“This seems like more in the long line of “look at me” self promotion from this reducetarian. It’s disappointing that so many otherwise intelligent “animal people” don’t see the emphasis this reducetarian has on self promotion in the lead up to his book being published. It’s always disappointing to see “animal people” using the movement to further their career and agendas with so little regard to the damage being done.”

Tobias doesn’t want a vegan world
Oh yes I do. I just believe there is room for different strategies, and that some strategies may be more effective than the ones that are used by some. I believe that getting as many people as possible to reduce is a faster way to tip the system than getting a small percent of the population to go vegan. To learn more about my views, watch this video.

Tobias criticizes other activists himself
I do, but 1. I try to be constructive in my criticism and 2. I mostly criticize people for criticizing others (like. e.g. Gary Francione does all the time), which doesn’t, in my view, put me on the same level. I try to speak out against the bullies – something that is really not done enough in our movement, because we are afraid of appearing divisive. But we should stand up to bullies.
In general though, I try to be really slow and thoughtful when I criticize people, and I’m in favour of slow opinion

13 thoughts on “FAQ

  1. It is pretty clear to me what the specific source is for a lot of the criticisms you have listed. When I see in the quote you include the term “animal people” I know who is the person being quoted. You must be aware that many other people have been attacked by that person and their followers and that such attacks have been happening for a number of years now.

      1. Oops! Actually Francione would be unlikely to go into the character assassination items of book sales and career advancement – that sounds more the style of one of his closest lieutenants. Nevertheless, the pejorative term “animal people” is often used by Francione. My point about the years of attacks on numerous people still stands.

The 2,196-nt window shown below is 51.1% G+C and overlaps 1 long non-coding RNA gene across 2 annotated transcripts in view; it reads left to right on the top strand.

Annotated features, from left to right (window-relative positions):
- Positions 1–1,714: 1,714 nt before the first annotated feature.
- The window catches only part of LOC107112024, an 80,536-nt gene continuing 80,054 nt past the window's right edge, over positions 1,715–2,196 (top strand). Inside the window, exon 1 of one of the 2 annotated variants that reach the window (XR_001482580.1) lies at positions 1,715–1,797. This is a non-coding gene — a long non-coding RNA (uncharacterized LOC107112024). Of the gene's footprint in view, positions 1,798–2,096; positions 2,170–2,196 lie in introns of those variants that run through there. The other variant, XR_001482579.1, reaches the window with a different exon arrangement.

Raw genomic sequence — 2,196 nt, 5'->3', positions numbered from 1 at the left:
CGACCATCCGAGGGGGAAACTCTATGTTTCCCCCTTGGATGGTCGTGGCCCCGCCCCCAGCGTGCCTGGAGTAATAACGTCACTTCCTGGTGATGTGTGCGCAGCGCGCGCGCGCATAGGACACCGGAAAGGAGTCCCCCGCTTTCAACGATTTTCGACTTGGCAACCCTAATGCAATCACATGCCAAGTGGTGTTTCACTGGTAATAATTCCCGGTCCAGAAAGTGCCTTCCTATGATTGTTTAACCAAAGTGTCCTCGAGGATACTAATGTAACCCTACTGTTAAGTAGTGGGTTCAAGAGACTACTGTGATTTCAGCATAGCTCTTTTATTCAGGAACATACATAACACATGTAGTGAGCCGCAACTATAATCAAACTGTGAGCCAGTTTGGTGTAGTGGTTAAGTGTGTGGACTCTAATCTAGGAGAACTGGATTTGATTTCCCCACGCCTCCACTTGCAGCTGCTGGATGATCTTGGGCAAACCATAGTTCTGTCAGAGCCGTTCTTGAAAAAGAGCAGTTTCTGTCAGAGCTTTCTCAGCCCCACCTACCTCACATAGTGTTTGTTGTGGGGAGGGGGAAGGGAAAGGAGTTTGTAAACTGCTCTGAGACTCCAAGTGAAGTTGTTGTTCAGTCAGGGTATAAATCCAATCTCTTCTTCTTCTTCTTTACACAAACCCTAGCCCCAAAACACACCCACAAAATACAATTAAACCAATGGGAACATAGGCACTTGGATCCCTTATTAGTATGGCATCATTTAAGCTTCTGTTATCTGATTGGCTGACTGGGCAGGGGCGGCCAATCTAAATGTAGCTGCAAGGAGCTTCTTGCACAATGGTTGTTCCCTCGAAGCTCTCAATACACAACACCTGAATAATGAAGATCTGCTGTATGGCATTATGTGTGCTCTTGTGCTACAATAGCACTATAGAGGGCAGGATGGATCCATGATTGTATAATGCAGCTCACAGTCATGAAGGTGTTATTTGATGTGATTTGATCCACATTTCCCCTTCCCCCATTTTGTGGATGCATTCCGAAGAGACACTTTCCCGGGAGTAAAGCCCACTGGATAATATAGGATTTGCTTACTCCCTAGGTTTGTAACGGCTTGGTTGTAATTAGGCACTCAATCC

2. Tobias said, “I believe that getting as many people as possible to reduce is a faster way to tip the system than getting a small percent of the population to go vegan.”

    I don’t see why we can’t have both types of activists. I see pluses and minuses with both approaches. A person who merely reduced his/her meat consumption is doing some good by reducing the demand for meat. There may be more of such people than pure vegans, so their impact may be bigger. But on the other hand, someone who gave up all animal products has shown that she/he is really committed to the philosophy of animal rights, and may have bigger influence on other people as well as on laws and policies.

      1. But why do they think it is wrong? Do they think that you say that it is OK to just decrease meat consumption and be in agreement with the animal rights ideology? Maybe that is their problem. If so, this can be easily fixed to make them happy. You should clearly say that decreasing meat consumption is not in accordance with the animal rights ideology, but anything that anyone can do to reduce the number of animals killed is beneficial. They need to know that you are making a compromise.

        1. Frabolitionism does not seek compromise or accommodation. The list of groups and activists condemned and attacked by Francione and co is considerable – Steve Best, David Szytbel, James McWilliams, DxE, ALF, etc. Frabolitionism is an our way or no way ideology. You can’t appease them except by joining them.

  3. Too many people don’t understand or haven’t seen the nature of Frabolitionism and they think that the way to deal with their attacks is to be nice and reach out to them – there is only one way to deal with Francione and his most committed followers: either ignore them or expose what they are really trying to do.